After the training, which will focus on content and delivery of the LTC program, there will be two half-day meetings for people interested in implementing the program in their communities during the upcoming year. At the follow-up meetings I'll help people think about how best to offer the LTC program in view of the context they work in, the population they work with, their particular skills and responsibilities, and issues like time-lines, outreach/recruitment, funding, and leadership.

Once the training is over, the next phase of my research will begin. During the coming year, I'll keep in contact with those who attended the training by providing ongoing technical assistance and support and conducting research on the impact of LTC on diverse groups, in various settings, led by a number of different leaders. In some ways, this research will be more significant than what was in my dissertation. Because I led all of the groups in my dissertation, the question is whether it's the program that's effective or simply my leadership. By training other leaders, we'll get a better read on that. We'll also get a read on whether people can effectively lead LTC if they don't have twenty years of RC experience.

My other summer project is to write a book that details the content of LTC in book form. I see it as a manual to accompany LTC courses as well as a free-standing resource for parents who may never take an LTC course but who might still find these ideas useful. The working title is Listening to Children: A New Way of Thinking About Family Life. I've written nearly two chapters so far, and I've sketched out outlines for the other five chapters. My goal is to have a complete draft by mid-July, in time for the LTC training. Simultaneously, I'm developing a book proposal to submit to publishers. I want the book published by a mainstream publisher, rather than self-publishing, because I want it to be available and marketed in the mainstream. It seems like an awfully big step, but why bother tackling small steps at this stage of the game?!


These last few months have been filled with exciting opportunities to go public with the LTC program, the notion of parents' liberation, and RC itself. In April I took part in a national "Conference on Parenthood," which was one of the best wide world events I've ever attended. It pulled together key national leaders, including service providers, theoreticians, academics, and policy makers and provided a great opportunity to begin making national contacts, to increase my visibility in the field, and to get a good look at where we are in the United States in understanding parents' liberation. One of the outcomes is that I think I'll be chairing a national task force which is soon to be created as part of the developing National Parent-ing Educators Network. I want to work on establishing some guidelines for "best practice" in parenting education, as a means through which to advance RC ideas about parents' liberation, discharge, paying attention to children, the importance of being listened to, and so on.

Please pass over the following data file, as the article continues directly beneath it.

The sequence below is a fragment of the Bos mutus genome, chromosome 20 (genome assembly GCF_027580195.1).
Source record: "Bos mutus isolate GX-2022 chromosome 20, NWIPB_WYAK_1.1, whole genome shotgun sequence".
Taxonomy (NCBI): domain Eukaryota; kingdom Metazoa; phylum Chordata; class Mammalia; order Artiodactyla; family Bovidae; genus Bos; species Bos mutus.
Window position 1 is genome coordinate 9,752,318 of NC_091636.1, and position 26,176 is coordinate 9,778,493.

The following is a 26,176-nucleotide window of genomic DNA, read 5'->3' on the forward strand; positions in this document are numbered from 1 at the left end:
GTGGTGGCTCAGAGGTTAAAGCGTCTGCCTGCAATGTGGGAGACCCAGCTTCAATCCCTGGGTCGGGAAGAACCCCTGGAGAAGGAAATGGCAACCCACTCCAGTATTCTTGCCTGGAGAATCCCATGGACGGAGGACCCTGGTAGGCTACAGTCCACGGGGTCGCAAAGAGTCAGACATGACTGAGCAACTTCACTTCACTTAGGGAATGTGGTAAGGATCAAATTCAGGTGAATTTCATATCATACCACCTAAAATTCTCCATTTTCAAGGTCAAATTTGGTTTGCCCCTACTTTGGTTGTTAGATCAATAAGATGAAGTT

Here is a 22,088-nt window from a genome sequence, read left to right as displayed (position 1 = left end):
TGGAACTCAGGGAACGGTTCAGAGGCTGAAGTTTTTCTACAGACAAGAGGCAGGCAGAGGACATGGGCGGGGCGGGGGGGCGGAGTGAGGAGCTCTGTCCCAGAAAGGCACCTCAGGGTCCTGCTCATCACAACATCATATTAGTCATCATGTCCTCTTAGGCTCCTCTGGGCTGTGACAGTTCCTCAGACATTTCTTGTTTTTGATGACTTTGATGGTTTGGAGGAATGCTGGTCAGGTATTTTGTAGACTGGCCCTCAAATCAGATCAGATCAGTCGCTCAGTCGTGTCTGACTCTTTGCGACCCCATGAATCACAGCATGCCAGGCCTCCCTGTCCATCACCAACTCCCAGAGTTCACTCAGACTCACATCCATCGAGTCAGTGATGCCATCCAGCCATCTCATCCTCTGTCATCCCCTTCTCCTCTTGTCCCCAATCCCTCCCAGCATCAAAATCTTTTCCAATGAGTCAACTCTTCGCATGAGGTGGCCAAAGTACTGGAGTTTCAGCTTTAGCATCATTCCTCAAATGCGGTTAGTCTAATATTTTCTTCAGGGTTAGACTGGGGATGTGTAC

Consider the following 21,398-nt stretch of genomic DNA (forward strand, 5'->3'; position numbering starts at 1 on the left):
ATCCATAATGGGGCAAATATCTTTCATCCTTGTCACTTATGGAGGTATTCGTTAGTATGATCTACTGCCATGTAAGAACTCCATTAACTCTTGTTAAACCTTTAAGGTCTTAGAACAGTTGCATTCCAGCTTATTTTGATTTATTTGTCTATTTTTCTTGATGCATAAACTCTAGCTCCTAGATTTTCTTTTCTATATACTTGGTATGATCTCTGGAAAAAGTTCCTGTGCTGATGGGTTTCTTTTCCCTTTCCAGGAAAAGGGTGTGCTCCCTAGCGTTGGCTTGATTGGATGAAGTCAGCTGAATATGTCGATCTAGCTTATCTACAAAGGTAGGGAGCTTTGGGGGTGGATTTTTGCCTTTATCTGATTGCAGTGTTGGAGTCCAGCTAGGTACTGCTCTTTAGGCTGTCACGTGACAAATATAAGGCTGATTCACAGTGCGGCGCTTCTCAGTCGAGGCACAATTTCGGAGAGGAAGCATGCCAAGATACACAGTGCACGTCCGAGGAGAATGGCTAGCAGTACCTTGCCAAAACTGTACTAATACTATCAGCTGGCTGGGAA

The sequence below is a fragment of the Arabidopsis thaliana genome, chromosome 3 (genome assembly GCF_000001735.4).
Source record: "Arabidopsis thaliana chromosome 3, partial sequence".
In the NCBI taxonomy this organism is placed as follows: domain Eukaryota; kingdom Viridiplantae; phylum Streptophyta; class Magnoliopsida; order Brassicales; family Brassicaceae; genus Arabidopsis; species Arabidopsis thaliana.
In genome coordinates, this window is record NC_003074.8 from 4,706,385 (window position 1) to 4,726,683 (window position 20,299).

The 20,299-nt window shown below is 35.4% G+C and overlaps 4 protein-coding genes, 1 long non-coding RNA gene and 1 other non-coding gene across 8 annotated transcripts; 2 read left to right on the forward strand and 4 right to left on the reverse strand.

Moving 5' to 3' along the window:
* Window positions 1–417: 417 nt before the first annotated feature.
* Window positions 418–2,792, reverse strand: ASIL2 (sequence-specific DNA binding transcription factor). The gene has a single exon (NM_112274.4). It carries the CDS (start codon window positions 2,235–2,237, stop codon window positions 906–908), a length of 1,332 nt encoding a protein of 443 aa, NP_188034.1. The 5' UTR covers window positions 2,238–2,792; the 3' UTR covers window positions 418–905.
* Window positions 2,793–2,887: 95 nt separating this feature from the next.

In May I attended the conference of the Family Resource Coalition of America and presented a three-hour workshop on "Parent Education through the Lens of Family Support." The workshop was fairly well-attended (about thirty-five people in all). I tried to expose the shortcomings and contradictions in a behaviorist approach to children and families. I talked some about LTC, but my primary goal was to get people to understand why teaching "pat skills" and promoting "punishment and rewards" doesn't make sense and why respect has to be at the core of any program aimed at parents and any "approach" to working with children. Here again I tried to advance the idea of "best practice" in parenting education. That notion creates opportunities to talk about what are the universal elements needed in any approach to parenting education, so that folks invested in a particular program don't view my ideas as being in competition with theirs but rather as ideas that they can incorporate into what they already do in order to increase their effectiveness. I want people to understand ideas like people listening to each other and children's need to cry as universal ideas, not elements unique to LTC.